According to market commentators, the stock market’s early-year gain is doomed if a highly anticipated U.S.

CPI report on Tuesday kills hopes for a faster decline in the cost of living in America.

According to a Dow Jones survey of experts, the January CPI data from the Bureau of Labor Statistics, which analyzes changes in the prices paid by consumers for goods and services, is projected to show a 6.2% year-over-year gain, dropping from a 6.5% year-over-year rise reported in the previous month.

The core price index, which excludes volatile food and energy expenses, is forecast to grow 0.4% from December, or 5.5% year on year.

Any core result below 5.5% is likely to be a short-term positive catalyst for stocks, and any reading above 5.5% is likely to be seen unfavorably by the markets in the very short term,” said George Ball, chairman of Sanders Morris Harris.

Investors are Getting Too Optimistic

On Monday, U.S. stocks finished substantially higher as investors weighed different signs for what the publication of consumer price data would reveal.

The Dow Jones Industrial Average finished 377 points, or 1.1%, higher at 34,246.

The S&P 500 rose 1.1%, while the Nasdaq Composite rose 1.5%, after stocks suffered their worst weekly losses in over two months.

The Inflation Nowcast from the Federal Reserve Bank of Cleveland predicts a higher-than-expected CPI figure.

As of Monday, the Cleveland Fed’s model predicts that headline CPI would grow 0.65% month over month or 6.5% year on year.

The tracker forecasts a 0.46% monthly increase and a 5.6% year-on-year increase in core CPI.

This model has had a mixed track record recently, but it is generally good at predicting inflation patterns,” said Nicholas Colas, co-founder of DataTrek Research.

That implies that if these forecasts hold, the stock market’s anticipation that inflation will fall back to the Fed’s 2% objective anytime soon may be dashed.

Meanwhile, a New York Federal Reserve consumer poll found that inflation forecasts for 2023 were constant from 5% in December.

According to the New York Fed, three years from now, inflation is forecast to be 2.7%, while five years from now, inflation is expected to be 2.5%.

Market is Wishing for a Slower Pace

Stock market investors betting on a slower pace of rate hikes and a terminal rate near 5%, have celebrated in the past two weeks after Fed Chair Jerome Powell stated in his post-FOMC news conference that “the disinflationary process” is underway.

According to the CME’s FedWatch tool, Fed funds futures traders are pricing in a 76% chance that the fed-funds rate would hit 5-5.25% by May.

A higher-than-expected inflation estimate on Tuesday may signal a shift in the equities market’s expectations for inflation and interest rates, with “far-reaching repercussions,” according to Michael J. Kramer, Founder of Mott Capital Management.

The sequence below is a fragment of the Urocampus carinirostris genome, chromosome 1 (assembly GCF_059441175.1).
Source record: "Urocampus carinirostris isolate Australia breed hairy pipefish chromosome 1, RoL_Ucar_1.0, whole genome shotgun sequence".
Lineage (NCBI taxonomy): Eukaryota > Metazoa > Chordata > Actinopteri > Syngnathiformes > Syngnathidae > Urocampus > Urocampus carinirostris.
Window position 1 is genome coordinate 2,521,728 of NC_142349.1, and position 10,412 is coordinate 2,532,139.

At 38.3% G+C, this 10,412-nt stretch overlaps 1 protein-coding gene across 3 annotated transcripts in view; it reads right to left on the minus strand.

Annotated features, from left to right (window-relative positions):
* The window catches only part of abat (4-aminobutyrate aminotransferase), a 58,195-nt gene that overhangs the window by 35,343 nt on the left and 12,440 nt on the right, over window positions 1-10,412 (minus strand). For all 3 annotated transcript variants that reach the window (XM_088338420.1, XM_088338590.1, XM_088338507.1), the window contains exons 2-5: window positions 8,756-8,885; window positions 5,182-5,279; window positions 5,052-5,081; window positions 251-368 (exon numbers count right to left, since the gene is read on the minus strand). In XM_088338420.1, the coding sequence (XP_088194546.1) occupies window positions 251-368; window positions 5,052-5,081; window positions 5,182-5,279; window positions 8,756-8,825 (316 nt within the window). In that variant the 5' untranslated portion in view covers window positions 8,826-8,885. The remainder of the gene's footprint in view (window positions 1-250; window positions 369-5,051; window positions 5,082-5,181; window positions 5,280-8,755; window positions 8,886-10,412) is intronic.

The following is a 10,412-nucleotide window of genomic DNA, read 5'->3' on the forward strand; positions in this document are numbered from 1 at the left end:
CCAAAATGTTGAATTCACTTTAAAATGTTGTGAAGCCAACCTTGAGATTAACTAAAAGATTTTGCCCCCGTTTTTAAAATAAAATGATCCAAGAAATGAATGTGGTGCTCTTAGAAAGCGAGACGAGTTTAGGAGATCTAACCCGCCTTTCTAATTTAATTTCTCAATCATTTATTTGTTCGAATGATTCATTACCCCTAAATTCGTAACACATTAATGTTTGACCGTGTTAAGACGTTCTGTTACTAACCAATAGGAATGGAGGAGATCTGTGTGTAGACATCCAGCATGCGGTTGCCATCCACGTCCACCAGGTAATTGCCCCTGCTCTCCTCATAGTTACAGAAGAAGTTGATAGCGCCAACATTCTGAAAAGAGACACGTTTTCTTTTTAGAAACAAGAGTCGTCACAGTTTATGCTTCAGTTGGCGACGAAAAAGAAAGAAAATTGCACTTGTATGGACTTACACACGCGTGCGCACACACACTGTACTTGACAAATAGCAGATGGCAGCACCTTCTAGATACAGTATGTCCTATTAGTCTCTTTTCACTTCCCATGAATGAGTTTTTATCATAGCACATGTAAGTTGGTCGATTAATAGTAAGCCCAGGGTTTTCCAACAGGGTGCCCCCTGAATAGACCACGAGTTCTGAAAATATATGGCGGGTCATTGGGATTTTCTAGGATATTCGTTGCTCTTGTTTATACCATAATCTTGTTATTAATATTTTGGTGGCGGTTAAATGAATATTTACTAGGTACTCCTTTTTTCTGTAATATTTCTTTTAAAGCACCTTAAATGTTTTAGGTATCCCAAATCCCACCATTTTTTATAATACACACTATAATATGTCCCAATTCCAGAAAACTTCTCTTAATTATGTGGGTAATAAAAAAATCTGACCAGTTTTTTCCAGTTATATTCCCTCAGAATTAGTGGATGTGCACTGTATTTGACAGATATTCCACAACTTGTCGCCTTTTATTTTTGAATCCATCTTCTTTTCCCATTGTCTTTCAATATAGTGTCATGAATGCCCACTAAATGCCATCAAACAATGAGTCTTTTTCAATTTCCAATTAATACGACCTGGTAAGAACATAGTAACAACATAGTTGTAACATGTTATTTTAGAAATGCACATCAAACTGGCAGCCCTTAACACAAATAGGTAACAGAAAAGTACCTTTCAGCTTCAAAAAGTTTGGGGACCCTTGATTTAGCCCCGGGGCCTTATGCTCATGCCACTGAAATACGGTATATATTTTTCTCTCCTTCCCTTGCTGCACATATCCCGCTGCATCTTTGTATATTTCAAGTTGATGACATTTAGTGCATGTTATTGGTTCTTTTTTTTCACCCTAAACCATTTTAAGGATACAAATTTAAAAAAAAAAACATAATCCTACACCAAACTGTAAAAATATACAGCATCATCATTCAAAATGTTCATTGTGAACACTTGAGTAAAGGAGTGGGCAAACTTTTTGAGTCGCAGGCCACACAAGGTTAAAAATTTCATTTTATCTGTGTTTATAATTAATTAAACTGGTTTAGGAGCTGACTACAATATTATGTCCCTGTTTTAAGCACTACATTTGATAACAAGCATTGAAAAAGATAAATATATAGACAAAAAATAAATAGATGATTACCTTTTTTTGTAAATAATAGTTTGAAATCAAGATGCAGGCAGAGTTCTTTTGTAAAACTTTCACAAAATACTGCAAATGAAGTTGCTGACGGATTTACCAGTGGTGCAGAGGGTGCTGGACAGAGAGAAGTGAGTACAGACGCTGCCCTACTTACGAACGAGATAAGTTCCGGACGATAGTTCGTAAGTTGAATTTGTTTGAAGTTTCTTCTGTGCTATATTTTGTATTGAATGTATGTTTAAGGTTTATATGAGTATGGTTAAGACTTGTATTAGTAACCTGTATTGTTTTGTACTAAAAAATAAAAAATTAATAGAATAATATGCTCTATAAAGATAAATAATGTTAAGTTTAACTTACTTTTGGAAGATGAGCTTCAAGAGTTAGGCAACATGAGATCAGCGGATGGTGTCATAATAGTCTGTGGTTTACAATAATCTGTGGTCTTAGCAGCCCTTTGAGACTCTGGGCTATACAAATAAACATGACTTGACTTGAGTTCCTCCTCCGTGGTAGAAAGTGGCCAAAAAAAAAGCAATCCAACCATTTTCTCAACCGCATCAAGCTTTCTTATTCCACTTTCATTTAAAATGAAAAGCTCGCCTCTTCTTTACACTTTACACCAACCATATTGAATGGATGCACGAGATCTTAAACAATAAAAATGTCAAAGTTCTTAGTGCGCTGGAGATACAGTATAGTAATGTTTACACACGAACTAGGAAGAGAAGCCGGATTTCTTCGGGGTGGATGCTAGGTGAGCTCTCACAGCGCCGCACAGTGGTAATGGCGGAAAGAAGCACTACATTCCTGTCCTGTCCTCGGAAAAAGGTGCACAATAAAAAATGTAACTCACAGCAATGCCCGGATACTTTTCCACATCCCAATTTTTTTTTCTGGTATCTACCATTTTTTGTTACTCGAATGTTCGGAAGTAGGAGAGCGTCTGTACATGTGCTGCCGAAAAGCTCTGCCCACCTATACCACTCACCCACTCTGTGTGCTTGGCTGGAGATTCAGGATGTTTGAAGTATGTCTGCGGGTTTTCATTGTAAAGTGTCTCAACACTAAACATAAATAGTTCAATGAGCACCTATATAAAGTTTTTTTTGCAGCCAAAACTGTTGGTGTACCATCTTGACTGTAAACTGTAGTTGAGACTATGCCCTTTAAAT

Despite warnings from many sectors of the markets, Kramer believes the equities market has been in “fantasy land” and that investors do not appear to be “greatly concerned” about the upcoming CPI report.

It appears that the equity market is still naive to the predicted increase in inflation from analysts and the warnings from the inflation swaps, options, and bond market about a likely trend of higher-than-previously-expected inflation in the future,” Kramer wrote in a Sunday note.

If CPI comes in hotter than predicted, the equity market may once again find itself on the wrong side of the trend, as it has multiple times in the last year.

New CPI Parameters

The revised weightings for the CPI calculation issued by the Bureau of Labor Statistics (BLS) on Friday added to the potential volatility.

To weigh the CPI components, the bureau revised its approach from using consumption data over a two-year period to simply one year.

The BLS also revised the spending weights used to calculate the CPI, which will take effect with the January CPI report and affect the amount of influence the individual components have on readings.

For example, the value for shelter will increase dramatically to 34.4% from 32.9%, while the proportion for food will decrease to 13.5% from 13.9%.

According to Kramer, used automobile and truck prices have dropped to 2.66% from 3.62%.

These adjustments in weighting could result in the CPI running hotter to start the year. For example, the inflationary impulse from the owner’s equivalent rent is likely to persist for some time, whereas the impact of dropping used car prices will be less evident,” Kramer remarked.

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